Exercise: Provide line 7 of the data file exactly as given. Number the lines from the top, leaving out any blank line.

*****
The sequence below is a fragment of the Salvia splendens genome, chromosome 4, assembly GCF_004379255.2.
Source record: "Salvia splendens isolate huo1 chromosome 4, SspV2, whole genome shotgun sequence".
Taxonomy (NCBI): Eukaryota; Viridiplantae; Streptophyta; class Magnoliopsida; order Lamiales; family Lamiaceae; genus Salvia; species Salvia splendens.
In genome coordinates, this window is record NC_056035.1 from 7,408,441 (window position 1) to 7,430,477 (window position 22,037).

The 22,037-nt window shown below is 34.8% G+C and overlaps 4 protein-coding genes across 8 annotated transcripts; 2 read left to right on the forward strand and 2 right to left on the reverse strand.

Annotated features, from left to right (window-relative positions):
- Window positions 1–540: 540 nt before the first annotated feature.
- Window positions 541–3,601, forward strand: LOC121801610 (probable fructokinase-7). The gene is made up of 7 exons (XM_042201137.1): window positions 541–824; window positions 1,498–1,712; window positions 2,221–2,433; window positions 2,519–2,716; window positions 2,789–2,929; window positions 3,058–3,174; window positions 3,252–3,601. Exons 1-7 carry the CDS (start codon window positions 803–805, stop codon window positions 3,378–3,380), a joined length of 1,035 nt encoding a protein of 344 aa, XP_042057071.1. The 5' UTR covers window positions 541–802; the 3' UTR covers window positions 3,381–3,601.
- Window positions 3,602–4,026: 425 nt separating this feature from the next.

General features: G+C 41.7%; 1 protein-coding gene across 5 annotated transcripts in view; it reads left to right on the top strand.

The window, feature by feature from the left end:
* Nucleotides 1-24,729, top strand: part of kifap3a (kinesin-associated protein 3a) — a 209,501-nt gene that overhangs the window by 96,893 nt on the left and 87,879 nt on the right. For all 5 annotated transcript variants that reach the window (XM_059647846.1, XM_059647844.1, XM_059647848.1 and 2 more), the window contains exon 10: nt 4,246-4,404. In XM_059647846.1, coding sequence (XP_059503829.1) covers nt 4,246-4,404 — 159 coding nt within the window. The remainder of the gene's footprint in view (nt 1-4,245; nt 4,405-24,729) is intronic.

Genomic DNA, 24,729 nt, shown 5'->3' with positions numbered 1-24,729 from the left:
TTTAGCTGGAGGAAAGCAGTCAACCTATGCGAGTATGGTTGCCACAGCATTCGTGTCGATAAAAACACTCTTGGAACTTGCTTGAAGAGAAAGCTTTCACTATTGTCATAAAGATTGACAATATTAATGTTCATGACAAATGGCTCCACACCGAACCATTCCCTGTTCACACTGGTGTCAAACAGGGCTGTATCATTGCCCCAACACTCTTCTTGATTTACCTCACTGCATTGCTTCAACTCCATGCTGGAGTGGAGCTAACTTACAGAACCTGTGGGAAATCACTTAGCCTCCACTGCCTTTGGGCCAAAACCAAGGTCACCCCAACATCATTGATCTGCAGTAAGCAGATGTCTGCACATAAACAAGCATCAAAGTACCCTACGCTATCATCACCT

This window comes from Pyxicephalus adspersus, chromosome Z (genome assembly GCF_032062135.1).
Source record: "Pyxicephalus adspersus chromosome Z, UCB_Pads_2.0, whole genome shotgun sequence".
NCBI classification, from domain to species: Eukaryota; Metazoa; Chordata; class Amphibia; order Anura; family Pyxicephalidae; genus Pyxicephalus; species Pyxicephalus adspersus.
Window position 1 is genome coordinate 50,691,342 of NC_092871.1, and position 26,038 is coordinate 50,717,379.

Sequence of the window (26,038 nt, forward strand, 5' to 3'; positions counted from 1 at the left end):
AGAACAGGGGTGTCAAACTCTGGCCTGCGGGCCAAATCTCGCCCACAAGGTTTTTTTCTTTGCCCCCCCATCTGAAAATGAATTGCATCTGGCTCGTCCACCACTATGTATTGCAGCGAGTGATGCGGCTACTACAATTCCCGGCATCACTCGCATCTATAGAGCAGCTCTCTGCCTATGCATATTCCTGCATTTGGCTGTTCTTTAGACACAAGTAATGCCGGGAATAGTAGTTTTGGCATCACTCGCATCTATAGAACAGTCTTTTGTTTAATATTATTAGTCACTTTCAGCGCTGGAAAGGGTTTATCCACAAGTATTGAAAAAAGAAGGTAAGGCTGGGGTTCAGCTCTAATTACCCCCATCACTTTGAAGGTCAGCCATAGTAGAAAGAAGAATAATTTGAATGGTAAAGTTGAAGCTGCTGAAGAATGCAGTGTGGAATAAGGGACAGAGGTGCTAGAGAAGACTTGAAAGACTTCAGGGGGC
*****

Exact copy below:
- Window positions 1–540: 540 nt before the first annotated feature.